Morning Sports Update

Bruce Cassidy admitted goaltender situation could get ‘sticky’ with potential Tuukka Rask return

"I don’t think he’s here trying to create any issues. I think he’s just trying to get healthy."

Tuukka Rask
Bruins goaltender Tuukka Rask during the 2021 NHL playoffs against the Islanders in Game 6. AP Photo/Frank Franklin II

Tonight at 7:10 p.m., the Red Sox begin a three-game series against the Yankees at Fenway Park. Boston enters the pivotal matchup two games up on New York for the top spot in the American League wild card standings (with the Yankees leading the Blue Jays by a game for the second spot).

On Saturday, the Revolution host Orlando City at 7 p.m. New England clinched a playoff spot with Wednesday’s win in Chicago, and is looking to move closer to a top playoff seed and the potential of winning the Supporter’s Shield.

And on Sunday at 1 p.m., the Patriots face the Saints at Gillette Stadium.

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Bruce Cassidy on Tuukka Rask: With the start of Bruins’ training camp, one of the major questions looming over the team is the future of goaltender Tuukka Rask.

The 34-year-old is currently an unsigned free agent, and has been in and out of the team’s Warrior Ice Arena facility as he rehabs his surgically repaired hip following a torn labrum.

As the Bruins’ all-time leader in wins in goal, Rask said in August that he remains hopeful of a return in the upcoming season.

The issue for the team is that Boston already has two options at goalie, with promising 22-year-old Jeremy Swayman and 28-year-old Linus Ullmark (who signed in the offseason on a four-year contract worth $20 million).

Asked if the situation could get “sticky” if Rask reenters the picture, Bruins head coach Bruce Cassidy admitted the possibility that it could.

“We’ve talked to both our goalies about our entire goaltending situation and where Tuukka’s at,” Cassidy told reporters. “I can only go with what Tuukka’s told everyone else, that he’d like to stay and return to Boston.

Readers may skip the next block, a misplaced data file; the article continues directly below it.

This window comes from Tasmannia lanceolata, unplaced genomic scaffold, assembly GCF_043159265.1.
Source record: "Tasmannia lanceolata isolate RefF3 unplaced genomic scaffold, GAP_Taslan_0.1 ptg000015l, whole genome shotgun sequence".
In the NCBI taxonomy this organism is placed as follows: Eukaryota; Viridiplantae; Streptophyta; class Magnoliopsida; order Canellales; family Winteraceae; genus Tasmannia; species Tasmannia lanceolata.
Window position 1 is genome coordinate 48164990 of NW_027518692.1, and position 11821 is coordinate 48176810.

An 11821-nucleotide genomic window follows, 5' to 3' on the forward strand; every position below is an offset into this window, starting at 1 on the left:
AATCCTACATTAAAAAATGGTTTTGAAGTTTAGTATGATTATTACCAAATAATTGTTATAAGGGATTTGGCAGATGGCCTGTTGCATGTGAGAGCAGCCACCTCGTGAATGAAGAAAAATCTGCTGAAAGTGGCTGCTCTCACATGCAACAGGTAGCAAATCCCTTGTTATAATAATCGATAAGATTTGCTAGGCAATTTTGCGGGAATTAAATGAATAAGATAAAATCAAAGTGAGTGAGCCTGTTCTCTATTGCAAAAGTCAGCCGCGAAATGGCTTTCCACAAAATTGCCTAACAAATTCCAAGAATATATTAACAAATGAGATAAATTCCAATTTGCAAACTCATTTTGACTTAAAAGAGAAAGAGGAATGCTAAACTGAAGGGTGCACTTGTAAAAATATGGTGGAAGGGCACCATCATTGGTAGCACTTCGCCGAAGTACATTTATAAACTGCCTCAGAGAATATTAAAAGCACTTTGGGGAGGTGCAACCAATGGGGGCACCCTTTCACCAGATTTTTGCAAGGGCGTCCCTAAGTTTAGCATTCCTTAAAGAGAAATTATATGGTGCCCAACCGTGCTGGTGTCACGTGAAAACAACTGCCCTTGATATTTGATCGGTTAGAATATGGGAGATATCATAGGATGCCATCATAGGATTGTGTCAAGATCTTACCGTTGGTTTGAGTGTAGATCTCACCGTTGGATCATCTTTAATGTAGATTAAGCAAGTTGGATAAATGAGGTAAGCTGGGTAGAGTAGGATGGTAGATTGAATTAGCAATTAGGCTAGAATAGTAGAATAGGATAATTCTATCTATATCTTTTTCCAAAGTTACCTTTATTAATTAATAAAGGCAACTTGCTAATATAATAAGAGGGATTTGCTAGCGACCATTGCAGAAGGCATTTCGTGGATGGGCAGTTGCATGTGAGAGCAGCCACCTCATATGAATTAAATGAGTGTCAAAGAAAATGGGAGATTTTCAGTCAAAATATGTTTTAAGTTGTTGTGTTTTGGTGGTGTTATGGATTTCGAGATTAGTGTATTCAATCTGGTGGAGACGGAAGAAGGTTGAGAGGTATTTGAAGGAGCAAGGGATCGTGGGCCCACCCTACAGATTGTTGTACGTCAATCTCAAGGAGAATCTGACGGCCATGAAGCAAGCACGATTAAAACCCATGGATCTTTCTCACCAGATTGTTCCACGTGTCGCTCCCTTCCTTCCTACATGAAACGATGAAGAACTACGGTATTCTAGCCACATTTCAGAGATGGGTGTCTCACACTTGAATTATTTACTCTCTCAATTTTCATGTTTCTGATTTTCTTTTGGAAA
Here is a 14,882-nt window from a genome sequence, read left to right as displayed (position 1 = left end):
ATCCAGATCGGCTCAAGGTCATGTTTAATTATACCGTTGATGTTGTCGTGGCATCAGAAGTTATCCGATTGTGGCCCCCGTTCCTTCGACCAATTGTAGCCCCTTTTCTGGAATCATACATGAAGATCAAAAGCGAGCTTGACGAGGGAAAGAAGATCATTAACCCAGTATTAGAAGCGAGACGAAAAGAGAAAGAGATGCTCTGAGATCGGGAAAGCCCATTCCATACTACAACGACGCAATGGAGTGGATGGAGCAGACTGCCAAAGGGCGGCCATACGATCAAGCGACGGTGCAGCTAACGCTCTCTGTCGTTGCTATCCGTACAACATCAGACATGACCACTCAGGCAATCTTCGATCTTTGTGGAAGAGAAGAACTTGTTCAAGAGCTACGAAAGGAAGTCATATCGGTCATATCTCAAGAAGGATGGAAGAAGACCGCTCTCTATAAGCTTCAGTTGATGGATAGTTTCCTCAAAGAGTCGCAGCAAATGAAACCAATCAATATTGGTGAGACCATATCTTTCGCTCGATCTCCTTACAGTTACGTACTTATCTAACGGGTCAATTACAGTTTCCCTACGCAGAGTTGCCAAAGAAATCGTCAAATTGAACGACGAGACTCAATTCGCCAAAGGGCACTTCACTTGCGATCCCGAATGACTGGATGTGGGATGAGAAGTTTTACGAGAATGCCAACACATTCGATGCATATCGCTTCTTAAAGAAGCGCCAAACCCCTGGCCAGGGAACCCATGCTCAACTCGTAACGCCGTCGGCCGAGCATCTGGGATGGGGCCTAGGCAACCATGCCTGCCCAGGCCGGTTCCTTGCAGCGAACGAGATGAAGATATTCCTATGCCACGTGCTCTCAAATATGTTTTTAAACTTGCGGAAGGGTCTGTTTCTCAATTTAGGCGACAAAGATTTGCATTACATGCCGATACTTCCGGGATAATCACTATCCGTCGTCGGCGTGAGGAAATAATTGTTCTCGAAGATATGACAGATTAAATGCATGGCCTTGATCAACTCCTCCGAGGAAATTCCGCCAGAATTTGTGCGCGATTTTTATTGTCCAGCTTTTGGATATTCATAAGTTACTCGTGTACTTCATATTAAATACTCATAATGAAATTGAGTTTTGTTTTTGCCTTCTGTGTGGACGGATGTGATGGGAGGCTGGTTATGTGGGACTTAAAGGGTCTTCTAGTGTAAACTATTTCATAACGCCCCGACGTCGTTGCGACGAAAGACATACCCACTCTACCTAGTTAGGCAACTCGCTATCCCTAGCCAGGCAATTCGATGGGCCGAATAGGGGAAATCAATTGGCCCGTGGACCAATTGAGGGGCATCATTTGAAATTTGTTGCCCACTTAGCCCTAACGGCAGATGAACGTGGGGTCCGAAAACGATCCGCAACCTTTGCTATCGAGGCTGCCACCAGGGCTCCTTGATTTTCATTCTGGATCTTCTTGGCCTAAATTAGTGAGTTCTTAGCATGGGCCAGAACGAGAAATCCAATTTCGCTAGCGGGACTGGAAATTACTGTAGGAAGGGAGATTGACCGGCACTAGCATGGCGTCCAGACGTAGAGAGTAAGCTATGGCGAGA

“Can it get sticky? It could,” Cassidy acknowledged, “and if it does get sticky, we have to do right by the guys who have signed here, and we’ll address it if it is. I think Tuukka would acknowledge that. He’s a good pro. He’s a good person. I don’t think he’s here trying to create any issues. I think he’s just trying to get healthy.”

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The Bruins begin the season Oct. 16 at TD Garden against the Dallas Stars.

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On this day: In 1919, Red Sox pitcher and outfielder Babe Ruth set the Major League home run record with his 28th (and final) of the season.

It was, as the Boston Globe account noted at the time, a record which seemed so daunting it “may never be equalled.”

But events quickly precipitated a famous (or infamous, depending on the city viewpoint) transaction. Ruth was sold to the Yankees during the offseason, and got his wish to play in the outfield almost exclusively, pitching only five more times through the rest of his career.

Allowed to focus on hitting, he shattered his own record the very next season, swatting a staggering 54 home runs in 1920. Ruth would go on to break that record two more times, culminating in his iconic 1927 season, in which he hit 60 home runs.

Babe Ruth 1919
– Globe Archives

Daily highlight: Marshall faked out everyone — including ESPN’s cameraman — for a kickoff return touchdown during a 31-30 loss to Appalachian State on Thursday night.

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